Block ads directly from the hosts file
Browser extensions for Ads blocking usually works well, but in some cases they use a lot of memory and CPU, especially with really complex web pages.
A really god solution for ads blocking, with a minimal footprint on browser performances was developed by Dan Pollock: with some modifications in the system hosts file, a lot of domains that hosts ads or tracking codes are redirected to 127.0.0.1.
Use this file to prevent your computer from connecting to selected internet hosts. This is an easy and effective way to protect you from many types of spyware, reduces bandwidth use, blocks certain pop-up traps, prevents user tracking by way of “web bugs” embedded in spam,provides partial protection to IE from certain web-based exploits and blocks most advertising you would otherwise be subjected to on the internet.
Simple and effective!
How i can apply the file on my system?
I quote the instruction on Dan Pollocks’ website:
- For Windows 9x and ME place this file at “C:\Windows\hosts”
- For NT, Win2K and XP use “C:\windows\system32\drivers\etc\hosts” or “C:\winnt\system32\drivers\etc\hosts”
- For Windows 7 and Vista use “C:\windows\system32\drivers\etc\hosts” or “%systemroot%\system32\drivers\etc\hosts”
- For Windows 8 and Windows 10 use “C:\Windows\System32\drivers\etc\hosts”
You may need to tell Windows Defender to ignore this path (see: http://support.microsoft.com/kb/2764944)
You may have to use Notepad and “Run as Administrator”
Linux, Unix, or OS X
Place the file at “/etc/hosts” or on some systems at “/private/etc/hosts”.
You will require root access to do this. Saving this file to “~/hosts” will allow you to run something like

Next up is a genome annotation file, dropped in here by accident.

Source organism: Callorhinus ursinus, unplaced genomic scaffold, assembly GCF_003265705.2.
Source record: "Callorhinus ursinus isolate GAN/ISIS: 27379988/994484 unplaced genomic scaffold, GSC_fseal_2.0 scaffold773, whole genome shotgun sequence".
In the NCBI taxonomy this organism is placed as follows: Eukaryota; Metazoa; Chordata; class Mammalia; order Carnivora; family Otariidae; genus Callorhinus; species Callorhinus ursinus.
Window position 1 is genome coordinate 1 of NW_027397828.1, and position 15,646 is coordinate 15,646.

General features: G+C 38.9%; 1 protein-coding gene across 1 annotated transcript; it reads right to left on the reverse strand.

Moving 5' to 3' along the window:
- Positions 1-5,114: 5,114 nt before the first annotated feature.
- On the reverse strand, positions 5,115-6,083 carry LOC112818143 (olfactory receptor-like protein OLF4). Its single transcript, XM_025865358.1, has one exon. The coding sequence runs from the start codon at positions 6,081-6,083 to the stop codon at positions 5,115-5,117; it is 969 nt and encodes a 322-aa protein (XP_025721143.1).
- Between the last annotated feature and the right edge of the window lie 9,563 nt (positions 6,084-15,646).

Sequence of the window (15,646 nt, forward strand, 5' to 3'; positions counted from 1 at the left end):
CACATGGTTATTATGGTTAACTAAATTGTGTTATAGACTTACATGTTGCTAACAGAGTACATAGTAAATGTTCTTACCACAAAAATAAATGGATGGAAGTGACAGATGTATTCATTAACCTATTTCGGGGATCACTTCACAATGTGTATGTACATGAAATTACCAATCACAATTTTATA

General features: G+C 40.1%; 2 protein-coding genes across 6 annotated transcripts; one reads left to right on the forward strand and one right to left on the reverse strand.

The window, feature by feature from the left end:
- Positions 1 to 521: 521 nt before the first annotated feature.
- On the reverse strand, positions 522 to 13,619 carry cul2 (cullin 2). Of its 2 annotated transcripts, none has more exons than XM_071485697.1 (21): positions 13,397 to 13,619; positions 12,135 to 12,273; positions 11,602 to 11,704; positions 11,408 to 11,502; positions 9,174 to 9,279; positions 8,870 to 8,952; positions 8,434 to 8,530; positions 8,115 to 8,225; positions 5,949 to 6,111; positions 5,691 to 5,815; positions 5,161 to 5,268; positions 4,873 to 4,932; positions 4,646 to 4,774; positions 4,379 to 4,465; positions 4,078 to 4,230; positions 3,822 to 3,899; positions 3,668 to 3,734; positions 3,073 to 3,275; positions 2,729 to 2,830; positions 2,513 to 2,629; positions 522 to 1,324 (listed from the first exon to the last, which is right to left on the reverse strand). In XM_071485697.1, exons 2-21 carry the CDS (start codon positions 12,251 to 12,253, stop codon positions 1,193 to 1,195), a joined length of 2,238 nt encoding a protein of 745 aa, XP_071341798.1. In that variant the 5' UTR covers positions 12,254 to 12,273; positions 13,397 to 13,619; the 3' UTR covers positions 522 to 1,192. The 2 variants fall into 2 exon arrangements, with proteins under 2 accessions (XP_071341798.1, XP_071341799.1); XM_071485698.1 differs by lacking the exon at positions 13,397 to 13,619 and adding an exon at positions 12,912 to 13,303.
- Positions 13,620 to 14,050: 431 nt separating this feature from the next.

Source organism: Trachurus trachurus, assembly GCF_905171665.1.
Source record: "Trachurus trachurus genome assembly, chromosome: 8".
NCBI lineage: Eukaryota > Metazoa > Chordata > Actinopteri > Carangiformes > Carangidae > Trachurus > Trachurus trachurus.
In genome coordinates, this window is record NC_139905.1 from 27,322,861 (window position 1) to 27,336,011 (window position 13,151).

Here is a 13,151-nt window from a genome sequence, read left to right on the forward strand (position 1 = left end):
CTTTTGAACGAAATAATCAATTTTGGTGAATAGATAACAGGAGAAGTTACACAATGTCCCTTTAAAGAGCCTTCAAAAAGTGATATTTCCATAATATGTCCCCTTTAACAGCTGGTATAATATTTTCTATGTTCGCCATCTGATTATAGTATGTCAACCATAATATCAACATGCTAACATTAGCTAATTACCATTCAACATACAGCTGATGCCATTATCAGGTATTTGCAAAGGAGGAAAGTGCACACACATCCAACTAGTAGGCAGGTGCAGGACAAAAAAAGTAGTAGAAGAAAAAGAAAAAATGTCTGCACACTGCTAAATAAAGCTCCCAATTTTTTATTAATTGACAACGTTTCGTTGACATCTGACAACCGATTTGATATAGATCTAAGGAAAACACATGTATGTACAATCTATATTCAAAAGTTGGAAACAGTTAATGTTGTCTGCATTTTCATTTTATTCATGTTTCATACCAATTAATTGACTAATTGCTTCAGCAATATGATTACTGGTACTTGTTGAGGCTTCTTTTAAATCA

sudo cp ~/hosts /etc/hosts
Simple script that fetches and updates your hosts file with zerohost data. It fetches the hosts file from http://someonewhocares.org/hosts/zero/
The fetched hosts file is not modified or easily modifyable in any way as of now. If you modify the result it will be overwritten on update.
The script inserts a BEGIN marker and an END marker. This way updates (re-running the script) will not append the remote file twice — if old data is found it will be removed (using the markers) before the new data is appended.
Copy the file to “%ETC%HOSTS” and in the CONFIG.SYS file, ensure that the line “SET USE_HOSTS_FIRST=1” is included.
Place it at “/boot/beos/etc/hosts”
The location of hosts file is Systemetchosts
Macintosh (pre OS X)
Place the file in the Mac System Folder or Preferences folder and reboot. (something like HD:System Folder:Preferences:Hosts)
Alternatively you can save it elsewhere on your machine, then go to the TCP/IP control panel and click on “Select hosts file” to read it in.
Place the file at “/system/etc/hosts”.
You will need root access on your device to do this.
To convert the hosts file to a set of Cisco IOS commands for Cisco routers use this script by Jesse Baird: http://jebaird.com/blog/hosts-ip-host-generating-blocked-hosts-host-file-cisco-router